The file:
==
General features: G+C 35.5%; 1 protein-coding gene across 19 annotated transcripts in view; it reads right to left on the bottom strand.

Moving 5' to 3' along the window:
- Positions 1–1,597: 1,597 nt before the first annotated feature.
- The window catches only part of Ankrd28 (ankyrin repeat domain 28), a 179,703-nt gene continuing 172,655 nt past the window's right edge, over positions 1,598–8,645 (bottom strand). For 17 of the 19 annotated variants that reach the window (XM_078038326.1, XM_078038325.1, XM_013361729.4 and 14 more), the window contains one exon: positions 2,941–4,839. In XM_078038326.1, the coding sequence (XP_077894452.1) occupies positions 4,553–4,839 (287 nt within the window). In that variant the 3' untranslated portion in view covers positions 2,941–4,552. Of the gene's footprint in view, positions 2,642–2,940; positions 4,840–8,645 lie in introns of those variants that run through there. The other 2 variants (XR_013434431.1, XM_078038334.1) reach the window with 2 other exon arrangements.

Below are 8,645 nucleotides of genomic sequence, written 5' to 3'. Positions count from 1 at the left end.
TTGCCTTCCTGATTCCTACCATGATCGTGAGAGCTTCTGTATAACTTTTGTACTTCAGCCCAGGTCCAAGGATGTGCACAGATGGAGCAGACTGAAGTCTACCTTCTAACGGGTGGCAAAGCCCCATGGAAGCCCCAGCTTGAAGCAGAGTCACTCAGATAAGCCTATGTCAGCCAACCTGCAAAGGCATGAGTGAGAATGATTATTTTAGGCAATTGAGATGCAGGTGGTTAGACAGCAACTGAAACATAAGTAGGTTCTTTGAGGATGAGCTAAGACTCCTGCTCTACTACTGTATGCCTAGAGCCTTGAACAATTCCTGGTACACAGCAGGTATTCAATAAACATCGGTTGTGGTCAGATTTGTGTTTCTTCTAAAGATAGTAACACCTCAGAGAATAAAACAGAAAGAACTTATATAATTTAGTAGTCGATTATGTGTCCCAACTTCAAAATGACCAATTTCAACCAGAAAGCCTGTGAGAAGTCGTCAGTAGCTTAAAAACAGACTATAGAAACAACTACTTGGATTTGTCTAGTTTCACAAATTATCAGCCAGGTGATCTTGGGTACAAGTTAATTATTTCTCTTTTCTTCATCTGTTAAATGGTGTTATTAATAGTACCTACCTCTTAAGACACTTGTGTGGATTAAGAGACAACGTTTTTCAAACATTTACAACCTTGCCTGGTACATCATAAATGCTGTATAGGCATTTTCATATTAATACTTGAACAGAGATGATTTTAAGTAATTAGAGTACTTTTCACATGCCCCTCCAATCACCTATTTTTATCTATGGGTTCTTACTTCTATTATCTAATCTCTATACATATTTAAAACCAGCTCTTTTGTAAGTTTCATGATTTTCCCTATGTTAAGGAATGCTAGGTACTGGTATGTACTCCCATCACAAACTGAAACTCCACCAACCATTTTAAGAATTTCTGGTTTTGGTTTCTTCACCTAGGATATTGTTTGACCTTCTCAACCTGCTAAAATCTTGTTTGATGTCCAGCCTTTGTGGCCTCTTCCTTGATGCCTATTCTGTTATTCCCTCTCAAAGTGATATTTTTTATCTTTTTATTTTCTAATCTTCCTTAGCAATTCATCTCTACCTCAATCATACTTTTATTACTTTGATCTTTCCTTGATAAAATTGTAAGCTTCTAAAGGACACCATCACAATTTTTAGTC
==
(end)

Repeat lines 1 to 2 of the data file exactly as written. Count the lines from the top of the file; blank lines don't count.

General features: G+C 35.5%; 1 protein-coding gene across 19 annotated transcripts in view; it reads right to left on the bottom strand.

Moving 5' to 3' along the window: